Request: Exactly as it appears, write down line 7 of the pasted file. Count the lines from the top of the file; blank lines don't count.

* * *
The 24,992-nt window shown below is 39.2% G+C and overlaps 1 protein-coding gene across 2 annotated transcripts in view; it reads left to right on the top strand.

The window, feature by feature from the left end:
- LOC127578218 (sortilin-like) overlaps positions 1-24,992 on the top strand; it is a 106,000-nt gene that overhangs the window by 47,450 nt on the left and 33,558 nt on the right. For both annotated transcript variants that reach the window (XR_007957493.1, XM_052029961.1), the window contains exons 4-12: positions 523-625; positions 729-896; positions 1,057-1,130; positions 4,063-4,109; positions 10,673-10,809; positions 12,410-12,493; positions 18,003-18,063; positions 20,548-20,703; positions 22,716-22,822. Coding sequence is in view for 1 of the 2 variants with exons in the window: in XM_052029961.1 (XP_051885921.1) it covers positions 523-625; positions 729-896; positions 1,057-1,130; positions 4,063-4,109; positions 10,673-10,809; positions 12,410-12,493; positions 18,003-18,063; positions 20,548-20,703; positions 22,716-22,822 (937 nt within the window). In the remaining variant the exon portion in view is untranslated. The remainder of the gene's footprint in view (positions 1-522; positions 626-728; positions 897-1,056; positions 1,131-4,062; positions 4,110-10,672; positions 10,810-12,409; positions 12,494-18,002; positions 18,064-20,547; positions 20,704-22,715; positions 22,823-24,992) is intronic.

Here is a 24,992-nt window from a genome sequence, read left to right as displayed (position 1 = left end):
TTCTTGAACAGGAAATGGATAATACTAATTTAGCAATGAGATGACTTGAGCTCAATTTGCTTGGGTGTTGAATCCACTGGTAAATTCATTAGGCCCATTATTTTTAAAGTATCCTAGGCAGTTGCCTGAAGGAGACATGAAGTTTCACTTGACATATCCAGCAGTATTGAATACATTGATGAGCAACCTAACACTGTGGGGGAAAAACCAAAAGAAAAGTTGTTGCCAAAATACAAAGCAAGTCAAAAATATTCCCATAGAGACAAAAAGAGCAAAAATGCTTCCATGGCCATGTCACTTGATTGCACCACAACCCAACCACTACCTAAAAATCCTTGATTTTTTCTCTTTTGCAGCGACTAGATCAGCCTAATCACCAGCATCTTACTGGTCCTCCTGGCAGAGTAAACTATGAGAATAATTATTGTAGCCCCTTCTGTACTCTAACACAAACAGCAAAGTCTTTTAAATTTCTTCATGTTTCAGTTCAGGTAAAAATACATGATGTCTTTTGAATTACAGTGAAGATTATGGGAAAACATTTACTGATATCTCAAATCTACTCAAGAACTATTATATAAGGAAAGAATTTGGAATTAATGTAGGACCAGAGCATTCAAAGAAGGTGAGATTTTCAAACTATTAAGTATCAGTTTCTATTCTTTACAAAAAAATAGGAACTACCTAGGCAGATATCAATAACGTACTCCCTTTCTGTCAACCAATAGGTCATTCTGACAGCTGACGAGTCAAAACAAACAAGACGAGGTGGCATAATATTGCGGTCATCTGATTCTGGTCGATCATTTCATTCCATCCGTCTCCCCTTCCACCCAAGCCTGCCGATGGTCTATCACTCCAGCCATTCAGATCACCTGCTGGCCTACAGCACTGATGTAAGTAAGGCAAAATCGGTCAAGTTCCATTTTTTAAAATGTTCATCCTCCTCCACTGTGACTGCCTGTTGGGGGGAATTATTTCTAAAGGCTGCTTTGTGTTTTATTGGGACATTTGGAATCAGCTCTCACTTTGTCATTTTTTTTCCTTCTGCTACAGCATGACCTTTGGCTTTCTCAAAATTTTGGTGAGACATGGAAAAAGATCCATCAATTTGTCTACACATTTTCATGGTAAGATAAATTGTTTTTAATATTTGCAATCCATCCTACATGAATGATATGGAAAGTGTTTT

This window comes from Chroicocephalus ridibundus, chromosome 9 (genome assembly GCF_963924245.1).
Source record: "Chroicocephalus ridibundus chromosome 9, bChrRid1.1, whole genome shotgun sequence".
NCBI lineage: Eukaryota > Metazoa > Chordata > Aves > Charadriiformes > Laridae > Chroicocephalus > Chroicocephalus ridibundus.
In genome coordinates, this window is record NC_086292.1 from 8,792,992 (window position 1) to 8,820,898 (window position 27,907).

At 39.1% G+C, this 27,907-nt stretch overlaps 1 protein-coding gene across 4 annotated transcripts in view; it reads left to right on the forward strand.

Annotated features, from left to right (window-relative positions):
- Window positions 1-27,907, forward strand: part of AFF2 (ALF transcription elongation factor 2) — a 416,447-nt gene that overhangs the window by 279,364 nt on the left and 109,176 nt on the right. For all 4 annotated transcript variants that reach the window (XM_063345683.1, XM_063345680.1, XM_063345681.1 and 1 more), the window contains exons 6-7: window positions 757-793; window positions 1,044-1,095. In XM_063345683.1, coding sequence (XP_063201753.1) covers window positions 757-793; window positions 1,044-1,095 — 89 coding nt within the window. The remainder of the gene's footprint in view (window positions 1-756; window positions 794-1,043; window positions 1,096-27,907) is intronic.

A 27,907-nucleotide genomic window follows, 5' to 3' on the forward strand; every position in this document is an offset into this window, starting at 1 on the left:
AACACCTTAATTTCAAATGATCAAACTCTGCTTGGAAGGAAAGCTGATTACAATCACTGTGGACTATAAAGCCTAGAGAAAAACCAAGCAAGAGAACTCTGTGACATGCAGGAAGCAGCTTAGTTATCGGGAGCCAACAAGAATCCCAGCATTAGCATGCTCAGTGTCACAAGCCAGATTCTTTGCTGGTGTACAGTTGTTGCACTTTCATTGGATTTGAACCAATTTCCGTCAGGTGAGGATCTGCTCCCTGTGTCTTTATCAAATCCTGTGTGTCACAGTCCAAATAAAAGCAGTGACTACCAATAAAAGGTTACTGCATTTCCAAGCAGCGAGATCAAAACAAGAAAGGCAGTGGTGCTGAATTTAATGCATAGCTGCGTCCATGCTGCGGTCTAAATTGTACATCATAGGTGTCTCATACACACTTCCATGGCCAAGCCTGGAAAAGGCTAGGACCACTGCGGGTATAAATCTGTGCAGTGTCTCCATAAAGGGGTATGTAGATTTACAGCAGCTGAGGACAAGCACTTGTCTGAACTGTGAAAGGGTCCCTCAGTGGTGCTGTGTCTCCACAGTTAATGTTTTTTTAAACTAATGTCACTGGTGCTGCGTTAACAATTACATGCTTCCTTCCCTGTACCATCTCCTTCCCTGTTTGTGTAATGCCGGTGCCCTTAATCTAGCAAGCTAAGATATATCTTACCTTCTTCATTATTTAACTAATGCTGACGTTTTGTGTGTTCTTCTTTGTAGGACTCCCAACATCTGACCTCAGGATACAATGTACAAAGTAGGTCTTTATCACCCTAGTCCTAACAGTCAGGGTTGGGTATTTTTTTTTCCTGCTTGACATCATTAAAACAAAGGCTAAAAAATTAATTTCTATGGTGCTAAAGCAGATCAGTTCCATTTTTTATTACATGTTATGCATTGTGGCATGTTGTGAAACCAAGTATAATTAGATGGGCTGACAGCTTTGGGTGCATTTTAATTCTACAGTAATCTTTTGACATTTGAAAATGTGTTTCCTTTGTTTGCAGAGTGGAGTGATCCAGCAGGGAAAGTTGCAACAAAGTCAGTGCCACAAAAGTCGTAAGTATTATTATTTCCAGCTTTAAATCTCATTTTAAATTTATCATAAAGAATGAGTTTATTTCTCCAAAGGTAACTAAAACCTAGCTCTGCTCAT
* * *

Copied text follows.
Source record: "Chroicocephalus ridibundus chromosome 9, bChrRid1.1, whole genome shotgun sequence".